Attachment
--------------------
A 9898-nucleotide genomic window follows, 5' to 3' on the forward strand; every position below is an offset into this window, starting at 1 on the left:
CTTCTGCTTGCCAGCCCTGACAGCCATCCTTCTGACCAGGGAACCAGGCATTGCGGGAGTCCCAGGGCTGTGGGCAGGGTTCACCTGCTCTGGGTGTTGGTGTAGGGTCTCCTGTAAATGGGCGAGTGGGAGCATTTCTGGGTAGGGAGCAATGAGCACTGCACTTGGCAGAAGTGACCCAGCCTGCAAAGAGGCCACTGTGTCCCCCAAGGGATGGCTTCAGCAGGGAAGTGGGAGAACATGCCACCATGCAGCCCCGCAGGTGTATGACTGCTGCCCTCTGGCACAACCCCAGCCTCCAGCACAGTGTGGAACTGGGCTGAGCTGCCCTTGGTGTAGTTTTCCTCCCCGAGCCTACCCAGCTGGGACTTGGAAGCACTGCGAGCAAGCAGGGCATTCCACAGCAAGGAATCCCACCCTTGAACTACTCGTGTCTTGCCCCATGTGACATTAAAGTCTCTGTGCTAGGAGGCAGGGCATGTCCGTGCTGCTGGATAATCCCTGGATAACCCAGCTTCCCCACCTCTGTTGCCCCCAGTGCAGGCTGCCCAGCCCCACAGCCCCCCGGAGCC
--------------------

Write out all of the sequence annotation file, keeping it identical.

A 9898-nucleotide genomic window follows, 5' to 3' on the forward strand; every position below is an offset into this window, starting at 1 on the left:
CTTCTGCTTGCCAGCCCTGACAGCCATCCTTCTGACCAGGGAACCAGGCATTGCGGGAGTCCCAGGGCTGTGGGCAGGGTTCACCTGCTCTGGGTGTTGGTGTAGGGTCTCCTGTAAATGGGCGAGTGGGAGCATTTCTGGGTAGGGAGCAATGAGCACTGCACTTGGCAGAAGTGACCCAGCCTGCAAAGAGGCCACTGTGTCCCCCAAGGGATGGCTTCAGCAGGGAAGTGGGAGAACATGCCACCATGCAGCCCCGCAGGTGTATGACTGCTGCCCTCTGGCACAACCCCAGCCTCCAGCACAGTGTGGAACTGGGCTGAGCTGCCCTTGGTGTAGTTTTCCTCCCCGAGCCTACCCAGCTGGGACTTGGAAGCACTGCGAGCAAGCAGGGCATTCCACAGCAAGGAATCCCACCCTTGAACTACTCGTGTCTTGCCCCATGTGACATTAAAGTCTCTGTGCTAGGAGGCAGGGCATGTCCGTGCTGCTGGATAATCCCTGGATAACCCAGCTTCCCCACCTCTGTTGCCCCCAGTGCAGGCTGCCCAGCCCCACAGCCCCCCGGAGCC